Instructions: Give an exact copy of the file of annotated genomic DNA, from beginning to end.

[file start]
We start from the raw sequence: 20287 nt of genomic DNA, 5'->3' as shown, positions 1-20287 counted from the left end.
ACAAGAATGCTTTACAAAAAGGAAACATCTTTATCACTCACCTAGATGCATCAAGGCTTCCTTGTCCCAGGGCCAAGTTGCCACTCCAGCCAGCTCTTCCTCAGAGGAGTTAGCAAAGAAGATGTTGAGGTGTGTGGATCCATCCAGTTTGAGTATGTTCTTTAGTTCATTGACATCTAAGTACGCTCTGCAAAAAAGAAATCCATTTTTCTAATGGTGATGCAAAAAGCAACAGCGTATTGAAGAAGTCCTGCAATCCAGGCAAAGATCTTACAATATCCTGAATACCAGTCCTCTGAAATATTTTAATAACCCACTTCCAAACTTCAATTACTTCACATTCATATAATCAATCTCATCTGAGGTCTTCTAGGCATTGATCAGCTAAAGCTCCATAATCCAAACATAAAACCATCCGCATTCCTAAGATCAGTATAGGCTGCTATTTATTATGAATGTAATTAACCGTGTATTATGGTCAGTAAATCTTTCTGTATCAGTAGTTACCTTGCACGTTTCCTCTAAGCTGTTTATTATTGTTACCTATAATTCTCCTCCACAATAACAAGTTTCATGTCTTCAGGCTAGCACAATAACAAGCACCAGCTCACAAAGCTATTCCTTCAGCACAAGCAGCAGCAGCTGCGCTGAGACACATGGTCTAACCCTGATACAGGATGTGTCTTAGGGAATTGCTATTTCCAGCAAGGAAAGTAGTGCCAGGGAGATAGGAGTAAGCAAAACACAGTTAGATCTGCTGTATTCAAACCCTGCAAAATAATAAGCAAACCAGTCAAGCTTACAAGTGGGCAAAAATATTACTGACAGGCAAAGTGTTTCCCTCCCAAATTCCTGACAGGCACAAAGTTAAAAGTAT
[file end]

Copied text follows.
We start from the raw sequence: 20287 nt of genomic DNA, 5'->3' as shown, positions 1-20287 counted from the left end.
ACAAGAATGCTTTACAAAAAGGAAACATCTTTATCACTCACCTAGATGCATCAAGGCTTCCTTGTCCCAGGGCCAAGTTGCCACTCCAGCCAGCTCTTCCTCAGAGGAGTTAGCAAAGAAGATGTTGAGGTGTGTGGATCCATCCAGTTTGAGTATGTTCTTTAGTTCATTGACATCTAAGTACGCTCTGCAAAAAAGAAATCCATTTTTCTAATGGTGATGCAAAAAGCAACAGCGTATTGAAGAAGTCCTGCAATCCAGGCAAAGATCTTACAATATCCTGAATACCAGTCCTCTGAAATATTTTAATAACCCACTTCCAAACTTCAATTACTTCACATTCATATAATCAATCTCATCTGAGGTCTTCTAGGCATTGATCAGCTAAAGCTCCATAATCCAAACATAAAACCATCCGCATTCCTAAGATCAGTATAGGCTGCTATTTATTATGAATGTAATTAACCGTGTATTATGGTCAGTAAATCTTTCTGTATCAGTAGTTACCTTGCACGTTTCCTCTAAGCTGTTTATTATTGTTACCTATAATTCTCCTCCACAATAACAAGTTTCATGTCTTCAGGCTAGCACAATAACAAGCACCAGCTCACAAAGCTATTCCTTCAGCACAAGCAGCAGCAGCTGCGCTGAGACACATGGTCTAACCCTGATACAGGATGTGTCTTAGGGAATTGCTATTTCCAGCAAGGAAAGTAGTGCCAGGGAGATAGGAGTAAGCAAAACACAGTTAGATCTGCTGTATTCAAACCCTGCAAAATAATAAGCAAACCAGTCAAGCTTACAAGTGGGCAAAAATATTACTGACAGGCAAAGTGTTTCCCTCCCAAATTCCTGACAGGCACAAAGTTAAAAGTAT